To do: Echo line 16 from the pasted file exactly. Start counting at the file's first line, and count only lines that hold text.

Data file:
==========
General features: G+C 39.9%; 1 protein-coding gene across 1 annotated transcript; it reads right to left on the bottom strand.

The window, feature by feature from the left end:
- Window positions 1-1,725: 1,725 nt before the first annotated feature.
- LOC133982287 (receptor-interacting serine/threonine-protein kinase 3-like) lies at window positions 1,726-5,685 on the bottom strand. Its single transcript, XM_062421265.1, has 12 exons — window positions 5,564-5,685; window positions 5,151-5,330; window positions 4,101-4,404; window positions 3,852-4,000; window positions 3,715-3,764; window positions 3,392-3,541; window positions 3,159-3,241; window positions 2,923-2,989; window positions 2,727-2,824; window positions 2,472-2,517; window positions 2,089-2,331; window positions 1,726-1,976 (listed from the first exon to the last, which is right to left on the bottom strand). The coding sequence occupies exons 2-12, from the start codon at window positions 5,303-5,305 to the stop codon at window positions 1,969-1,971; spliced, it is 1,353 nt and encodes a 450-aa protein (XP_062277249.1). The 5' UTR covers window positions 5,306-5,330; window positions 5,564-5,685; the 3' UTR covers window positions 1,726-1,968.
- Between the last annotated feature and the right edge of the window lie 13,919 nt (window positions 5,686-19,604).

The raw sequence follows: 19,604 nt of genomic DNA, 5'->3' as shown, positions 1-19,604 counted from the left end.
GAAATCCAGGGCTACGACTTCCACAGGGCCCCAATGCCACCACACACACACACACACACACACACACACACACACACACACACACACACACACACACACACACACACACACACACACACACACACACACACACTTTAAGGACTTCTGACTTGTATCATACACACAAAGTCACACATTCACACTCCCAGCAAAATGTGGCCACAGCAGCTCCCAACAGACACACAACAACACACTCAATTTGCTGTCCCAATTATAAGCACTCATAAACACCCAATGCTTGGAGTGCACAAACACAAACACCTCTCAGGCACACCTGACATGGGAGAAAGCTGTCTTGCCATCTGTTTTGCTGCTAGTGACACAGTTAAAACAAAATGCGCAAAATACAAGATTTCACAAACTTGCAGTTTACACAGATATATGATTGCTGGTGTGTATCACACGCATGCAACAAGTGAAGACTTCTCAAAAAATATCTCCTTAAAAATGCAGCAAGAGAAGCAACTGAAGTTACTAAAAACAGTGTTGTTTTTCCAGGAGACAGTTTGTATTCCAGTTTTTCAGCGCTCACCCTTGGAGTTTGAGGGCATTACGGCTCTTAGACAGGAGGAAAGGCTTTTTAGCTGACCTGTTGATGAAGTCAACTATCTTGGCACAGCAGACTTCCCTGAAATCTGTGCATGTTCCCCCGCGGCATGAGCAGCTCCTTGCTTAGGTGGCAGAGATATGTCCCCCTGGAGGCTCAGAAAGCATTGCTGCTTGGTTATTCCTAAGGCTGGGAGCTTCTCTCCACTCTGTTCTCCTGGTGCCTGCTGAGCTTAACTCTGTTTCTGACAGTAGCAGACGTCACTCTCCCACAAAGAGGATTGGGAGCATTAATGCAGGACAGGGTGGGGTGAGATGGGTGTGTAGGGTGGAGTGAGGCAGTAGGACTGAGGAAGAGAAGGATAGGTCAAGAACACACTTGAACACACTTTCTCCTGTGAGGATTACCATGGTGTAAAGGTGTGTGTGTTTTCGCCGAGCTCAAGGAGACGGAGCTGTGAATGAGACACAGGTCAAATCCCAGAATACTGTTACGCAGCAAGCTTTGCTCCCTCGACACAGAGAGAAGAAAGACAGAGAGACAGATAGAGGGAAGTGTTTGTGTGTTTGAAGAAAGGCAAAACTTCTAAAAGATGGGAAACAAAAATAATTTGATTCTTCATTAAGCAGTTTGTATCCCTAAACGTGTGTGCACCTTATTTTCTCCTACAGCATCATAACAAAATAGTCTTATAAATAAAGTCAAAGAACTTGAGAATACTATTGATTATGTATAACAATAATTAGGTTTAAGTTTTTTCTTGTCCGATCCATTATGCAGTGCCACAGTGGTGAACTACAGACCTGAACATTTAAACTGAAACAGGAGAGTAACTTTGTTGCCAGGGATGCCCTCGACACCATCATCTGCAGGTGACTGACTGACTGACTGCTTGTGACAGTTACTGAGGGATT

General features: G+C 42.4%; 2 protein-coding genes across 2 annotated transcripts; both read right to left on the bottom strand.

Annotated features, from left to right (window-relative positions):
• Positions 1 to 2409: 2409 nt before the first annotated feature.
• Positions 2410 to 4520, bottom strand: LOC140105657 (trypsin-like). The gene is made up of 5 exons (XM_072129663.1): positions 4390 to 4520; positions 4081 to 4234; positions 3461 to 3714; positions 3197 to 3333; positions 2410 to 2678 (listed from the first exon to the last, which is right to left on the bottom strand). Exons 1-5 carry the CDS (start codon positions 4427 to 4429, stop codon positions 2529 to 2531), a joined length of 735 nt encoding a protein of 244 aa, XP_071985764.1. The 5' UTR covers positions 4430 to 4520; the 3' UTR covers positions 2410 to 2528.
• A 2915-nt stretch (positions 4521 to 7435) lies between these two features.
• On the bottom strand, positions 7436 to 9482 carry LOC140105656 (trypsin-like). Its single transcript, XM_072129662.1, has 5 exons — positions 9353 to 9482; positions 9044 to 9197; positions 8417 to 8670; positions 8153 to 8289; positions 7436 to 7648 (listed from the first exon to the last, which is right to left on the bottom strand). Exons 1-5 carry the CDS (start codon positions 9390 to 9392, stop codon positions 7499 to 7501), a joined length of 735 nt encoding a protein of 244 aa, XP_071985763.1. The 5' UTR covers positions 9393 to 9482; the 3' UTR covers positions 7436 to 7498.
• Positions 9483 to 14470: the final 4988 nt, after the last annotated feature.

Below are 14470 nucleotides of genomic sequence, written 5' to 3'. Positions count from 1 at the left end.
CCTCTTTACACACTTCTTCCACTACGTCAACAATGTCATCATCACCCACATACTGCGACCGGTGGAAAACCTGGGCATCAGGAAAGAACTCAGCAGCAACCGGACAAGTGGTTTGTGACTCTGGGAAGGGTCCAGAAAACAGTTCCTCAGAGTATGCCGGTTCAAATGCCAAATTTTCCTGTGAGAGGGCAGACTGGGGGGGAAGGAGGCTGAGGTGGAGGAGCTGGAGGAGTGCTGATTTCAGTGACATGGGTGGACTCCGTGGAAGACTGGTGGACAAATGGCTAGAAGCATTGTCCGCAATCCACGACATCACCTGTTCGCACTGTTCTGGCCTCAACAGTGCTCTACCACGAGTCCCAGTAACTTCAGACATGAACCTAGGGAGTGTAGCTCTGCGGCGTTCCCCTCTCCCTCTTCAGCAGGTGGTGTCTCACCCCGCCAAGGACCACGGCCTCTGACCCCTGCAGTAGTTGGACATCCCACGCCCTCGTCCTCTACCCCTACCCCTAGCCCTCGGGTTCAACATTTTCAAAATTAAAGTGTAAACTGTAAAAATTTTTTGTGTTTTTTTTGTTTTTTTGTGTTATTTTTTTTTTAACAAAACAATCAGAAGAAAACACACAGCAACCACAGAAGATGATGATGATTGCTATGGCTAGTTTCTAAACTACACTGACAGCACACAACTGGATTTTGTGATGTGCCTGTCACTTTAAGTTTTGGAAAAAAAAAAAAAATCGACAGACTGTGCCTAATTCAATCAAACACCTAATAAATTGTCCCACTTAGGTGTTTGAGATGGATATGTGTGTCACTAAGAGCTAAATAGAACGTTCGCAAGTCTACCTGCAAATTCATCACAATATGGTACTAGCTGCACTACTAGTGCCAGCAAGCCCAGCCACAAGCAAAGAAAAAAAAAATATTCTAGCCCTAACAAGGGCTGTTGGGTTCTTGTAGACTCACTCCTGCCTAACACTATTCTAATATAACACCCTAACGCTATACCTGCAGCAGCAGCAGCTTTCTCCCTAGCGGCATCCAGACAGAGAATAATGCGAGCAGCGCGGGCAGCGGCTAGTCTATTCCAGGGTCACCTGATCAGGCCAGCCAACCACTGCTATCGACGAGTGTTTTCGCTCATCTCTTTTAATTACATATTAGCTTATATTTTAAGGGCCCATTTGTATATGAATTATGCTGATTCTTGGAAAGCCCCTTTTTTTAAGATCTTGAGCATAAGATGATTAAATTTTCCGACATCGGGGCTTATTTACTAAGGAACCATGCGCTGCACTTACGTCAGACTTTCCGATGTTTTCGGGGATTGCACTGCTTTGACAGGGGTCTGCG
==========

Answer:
CCTCTTTACACACTTCTTCCACTACGTCAACAATGTCATCATCACCCACATACTGCGACCGGTGGAAAACCTGGGCATCAGGAAAGAACTCAGCAGCAACCGGACAAGTGGTTTGTGACTCTGGGAAGGGTCCAGAAAACAGTTCCTCAGAGTATGCCGGTTCAAATGCCAAATTTTCCTGTGAGAGGGCAGACTGGGGGGGAAGGAGGCTGAGGTGGAGGAGCTGGAGGAGTGCTGATTTCAGTGACATGGGTGGACTCCGTGGAAGACTGGTGGACAAATGGCTAGAAGCATTGTCCGCAATCCACGACATCACCTGTTCGCACTGTTCTGGCCTCAACAGTGCTCTACCACGAGTCCCAGTAACTTCAGACATGAACCTAGGGAGTGTAGCTCTGCGGCGTTCCCCTCTCCCTCTTCAGCAGGTGGTGTCTCACCCCGCCAAGGACCACGGCCTCTGACCCCTGCAGTAGTTGGACATCCCACGCCCTCGTCCTCTACCCCTACCCCTAGCCCTCGGGTTCAACATTTTCAAAATTAAAGTGTAAACTGTAAAAATTTTTTGTGTTTTTTTTGTTTTTTTGTGTTATTTTTTTTTTAACAAAACAATCAGAAGAAAACACACAGCAACCACAGAAGATGATGATGATTGCTATGGCTAGTTTCTAAACTACACTGACAGCACACAACTGGATTTTGTGATGTGCCTGTCACTTTAAGTTTTGGAAAAAAAAAAAAAATCGACAGACTGTGCCTAATTCAATCAAACACCTAATAAATTGTCCCACTTAGGTGTTTGAGATGGATATGTGTGTCACTAAGAGCTAAATAGAACGTTCGCAAGTCTACCTGCAAATTCATCACAATATGGTACTAGCTGCACTACTAGTGCCAGCAAGCCCAGCCACAAGCAAAGAAAAAAAAAATATTCTAGCCCTAACAAGGGCTGTTGGGTTCTTGTAGACTCACTCCTGCCTAACACTATTCTAATATAACACCCTAACGCTATACCTGCAGCAGCAGCAGCTTTCTCCCTAGCGGCATCCAGACAGAGAATAATGCGAGCAGCGCGGGCAGCGGCTAGTCTATTCCAGGGTCACCTGATCAGGCCAGCCAACCACTGCTATCGACGAGTGTTTTCGCTCATCTCTTTTAATTACATATTAGCTTATATTTTAAGGGCCCATTTGTATATGAATTATGCTGATTCTTGGAAAGCCCCTTTTTTTAAGATCTTGAGCATAAGATGATTAAATTTTCCGACATCGGGGCTTATTTACTAAGGAACCATGCGCTGCACTTACGTCAGACTTTCCGATGTTTTCGGGGATTGCACTGCTTTGACAGGGGTCTGCG